Not sure how I happened on this blog, but I found a particular posting there really inspiring. I am glad to repost it and drop a link to The Daddy Factory.
I had the good fortune to see Tenzin Gyatso, the 14th Dalai Lama, at an event recently. He was receiving an honorary doctorate from a local college and I was an unlikely recipient of a ticket. A friend of mine — who, unlike myself, has actually practiced Buddhism — said, upon hearing this: “I pulled every possible string and pressed every Buddhist connection I have. How did you manage to do that?”“Karma?”
He didn’t think that was funny.
I wondered on my way to the event: What makes this man, the Dalai Lama, so special? Will I leave there with wisdom? Will I become a Buddhist? Will I finally find enlightenment?
It’s not every day you have an opportunity to be in the same room with a religious and world leader, after all.
Sam and Sylvie wanted to know why I was leaving so early in the morning to see a dolly.
I did my best to explain: He’s not a dolly, he’s a very respected and wise man who was chosen to lead his people when he was just two years old. Younger than Sylvie! Can you imagine?
The event was crowded. There were endless lines for the bathrooms. I waited restlessly next to a big monk in burgundy robes who couldn’t stop coughing and I thought: surely one who has found enlightenment would not cough so. He would be at peace with his body. This must be a fledgling monk. A little stripling.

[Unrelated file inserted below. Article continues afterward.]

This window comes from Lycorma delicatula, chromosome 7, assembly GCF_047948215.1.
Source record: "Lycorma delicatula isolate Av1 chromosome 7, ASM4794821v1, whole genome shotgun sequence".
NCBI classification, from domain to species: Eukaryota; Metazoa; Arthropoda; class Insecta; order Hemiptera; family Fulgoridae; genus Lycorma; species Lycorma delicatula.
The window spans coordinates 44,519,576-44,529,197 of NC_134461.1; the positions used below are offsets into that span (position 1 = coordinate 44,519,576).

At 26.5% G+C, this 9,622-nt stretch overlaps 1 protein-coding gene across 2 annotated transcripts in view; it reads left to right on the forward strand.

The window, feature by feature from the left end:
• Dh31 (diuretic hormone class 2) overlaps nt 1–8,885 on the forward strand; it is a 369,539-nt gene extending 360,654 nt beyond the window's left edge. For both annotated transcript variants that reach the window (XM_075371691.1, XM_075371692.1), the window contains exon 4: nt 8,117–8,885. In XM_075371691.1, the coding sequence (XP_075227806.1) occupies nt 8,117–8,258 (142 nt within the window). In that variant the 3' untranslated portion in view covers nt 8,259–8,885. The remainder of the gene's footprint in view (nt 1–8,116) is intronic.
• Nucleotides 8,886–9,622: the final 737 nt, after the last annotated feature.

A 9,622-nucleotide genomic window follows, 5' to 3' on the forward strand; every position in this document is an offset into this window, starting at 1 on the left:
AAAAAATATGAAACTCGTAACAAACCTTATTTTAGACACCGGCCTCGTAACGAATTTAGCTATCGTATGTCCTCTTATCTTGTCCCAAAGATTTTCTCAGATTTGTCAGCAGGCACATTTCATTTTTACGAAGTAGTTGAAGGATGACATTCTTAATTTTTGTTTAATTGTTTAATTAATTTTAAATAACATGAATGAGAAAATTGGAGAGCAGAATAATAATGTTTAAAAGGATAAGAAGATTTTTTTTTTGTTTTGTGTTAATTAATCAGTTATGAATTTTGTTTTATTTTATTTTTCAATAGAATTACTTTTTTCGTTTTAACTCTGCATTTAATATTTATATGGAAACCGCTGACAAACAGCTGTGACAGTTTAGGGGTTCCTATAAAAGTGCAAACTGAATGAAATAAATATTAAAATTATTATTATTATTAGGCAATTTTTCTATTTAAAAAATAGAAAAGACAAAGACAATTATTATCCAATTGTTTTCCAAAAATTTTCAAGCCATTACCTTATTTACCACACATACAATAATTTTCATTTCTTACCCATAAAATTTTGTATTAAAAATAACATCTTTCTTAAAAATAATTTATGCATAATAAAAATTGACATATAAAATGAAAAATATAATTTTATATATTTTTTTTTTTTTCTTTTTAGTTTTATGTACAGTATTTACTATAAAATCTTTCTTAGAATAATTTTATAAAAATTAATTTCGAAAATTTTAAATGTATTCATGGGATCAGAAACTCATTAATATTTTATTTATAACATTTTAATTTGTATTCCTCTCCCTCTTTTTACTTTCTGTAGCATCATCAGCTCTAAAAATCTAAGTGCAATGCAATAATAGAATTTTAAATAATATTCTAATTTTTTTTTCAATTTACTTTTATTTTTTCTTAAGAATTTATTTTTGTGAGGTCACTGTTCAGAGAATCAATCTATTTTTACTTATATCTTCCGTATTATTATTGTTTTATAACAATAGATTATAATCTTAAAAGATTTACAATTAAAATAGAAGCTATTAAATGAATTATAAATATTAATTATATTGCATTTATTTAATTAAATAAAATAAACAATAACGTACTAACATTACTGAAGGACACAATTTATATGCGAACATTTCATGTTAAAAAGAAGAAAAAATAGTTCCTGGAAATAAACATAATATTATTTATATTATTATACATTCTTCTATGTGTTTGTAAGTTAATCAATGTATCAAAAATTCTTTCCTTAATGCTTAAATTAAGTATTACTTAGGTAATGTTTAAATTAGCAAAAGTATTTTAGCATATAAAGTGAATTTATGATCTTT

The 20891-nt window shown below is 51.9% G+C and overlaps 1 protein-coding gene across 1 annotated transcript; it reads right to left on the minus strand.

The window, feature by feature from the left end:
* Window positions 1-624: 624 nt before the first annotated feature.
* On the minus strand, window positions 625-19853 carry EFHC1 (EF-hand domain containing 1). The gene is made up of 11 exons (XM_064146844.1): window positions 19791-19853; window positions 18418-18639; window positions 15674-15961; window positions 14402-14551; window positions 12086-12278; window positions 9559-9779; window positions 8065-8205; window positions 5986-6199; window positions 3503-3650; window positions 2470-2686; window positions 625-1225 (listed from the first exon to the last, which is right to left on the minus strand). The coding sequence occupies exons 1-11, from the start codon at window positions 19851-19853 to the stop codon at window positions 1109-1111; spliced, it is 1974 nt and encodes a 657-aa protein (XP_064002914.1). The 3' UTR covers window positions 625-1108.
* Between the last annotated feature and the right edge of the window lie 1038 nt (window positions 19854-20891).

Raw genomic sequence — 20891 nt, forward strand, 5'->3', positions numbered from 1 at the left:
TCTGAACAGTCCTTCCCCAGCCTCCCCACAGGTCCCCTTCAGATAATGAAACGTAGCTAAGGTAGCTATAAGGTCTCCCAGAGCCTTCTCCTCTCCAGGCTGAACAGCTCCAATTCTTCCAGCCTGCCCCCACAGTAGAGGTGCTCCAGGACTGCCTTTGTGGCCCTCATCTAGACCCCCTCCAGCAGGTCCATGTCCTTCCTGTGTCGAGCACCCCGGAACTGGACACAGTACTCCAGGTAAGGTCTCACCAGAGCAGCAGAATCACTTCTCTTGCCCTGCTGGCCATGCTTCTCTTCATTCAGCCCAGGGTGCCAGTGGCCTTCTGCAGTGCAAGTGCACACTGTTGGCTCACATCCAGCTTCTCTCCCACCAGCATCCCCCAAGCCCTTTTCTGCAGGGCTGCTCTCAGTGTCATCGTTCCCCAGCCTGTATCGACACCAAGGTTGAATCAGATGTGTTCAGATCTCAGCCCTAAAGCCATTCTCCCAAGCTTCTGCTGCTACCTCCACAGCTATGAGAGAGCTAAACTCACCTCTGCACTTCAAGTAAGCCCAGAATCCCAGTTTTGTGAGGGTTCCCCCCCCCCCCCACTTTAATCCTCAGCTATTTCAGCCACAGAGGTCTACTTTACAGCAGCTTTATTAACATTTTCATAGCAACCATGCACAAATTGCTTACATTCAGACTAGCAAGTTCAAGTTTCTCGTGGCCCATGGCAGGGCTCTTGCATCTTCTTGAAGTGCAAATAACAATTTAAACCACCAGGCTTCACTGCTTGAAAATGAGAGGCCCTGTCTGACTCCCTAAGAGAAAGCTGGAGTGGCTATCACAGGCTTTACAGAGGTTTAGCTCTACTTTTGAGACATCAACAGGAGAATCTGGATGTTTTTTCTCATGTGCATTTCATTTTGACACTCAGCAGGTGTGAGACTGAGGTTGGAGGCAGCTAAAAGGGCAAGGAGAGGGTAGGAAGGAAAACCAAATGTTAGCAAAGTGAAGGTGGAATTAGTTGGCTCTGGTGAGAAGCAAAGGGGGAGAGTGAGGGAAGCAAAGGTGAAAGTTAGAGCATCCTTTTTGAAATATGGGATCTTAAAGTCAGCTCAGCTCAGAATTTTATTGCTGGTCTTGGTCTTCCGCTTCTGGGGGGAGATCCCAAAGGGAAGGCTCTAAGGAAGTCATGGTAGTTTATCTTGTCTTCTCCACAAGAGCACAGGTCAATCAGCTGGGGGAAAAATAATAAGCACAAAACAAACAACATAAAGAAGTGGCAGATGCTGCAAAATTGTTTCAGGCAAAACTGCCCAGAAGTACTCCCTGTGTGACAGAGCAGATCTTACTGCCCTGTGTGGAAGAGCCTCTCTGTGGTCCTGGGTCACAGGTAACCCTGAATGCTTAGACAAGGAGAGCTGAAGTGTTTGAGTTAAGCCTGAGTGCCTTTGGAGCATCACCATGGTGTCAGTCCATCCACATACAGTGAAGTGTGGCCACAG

There was a great deal of pomp and loads of circumstance, with college presidents and Tibetan community leaders and professors of eastern religion and philosophy. There were video cameras and JumboTron-like screens.
And then there was this little man, who projected warmth and humility. And mischief.
Amid all the rigmarole and formality, the Dalai Lama hardly ever stopped smiling. He pulled the professor’s beard. He giggled when a group of children sang for him.
And then a question was posed to him: How do we raise our children to know wisdom, peace, and compassion?
He paused for a moment, this coming on the heels of questions concerning world peace and the relationship between science and religion, and then he said with a laugh: “You’re asking the wrong person!” For a moment, the huge audience was silent. What did he mean? Doesn’t he have all the answers? But he’s the Dalai Lama, and in an instant all was revealed: “First, let me get married, have some children, and gain some wisdom. Then I can answer!”
The crowd erupted with laughter and the little monk beamed. And then he became serious.
“As I have said before,” he began, “the key to all of this begins very early. So you must show your children maximum affection. Maximum affection.”
Yes, I thought. I like that. Maximum affection. It’s not as if I don’t show them this already, but now I know the Dalai Lama said I should. Somehow, that makes it even sweeter. I may not find enlightenment, but perhaps, if I hug enough, I can set them on the right path. Either way, it will feel great.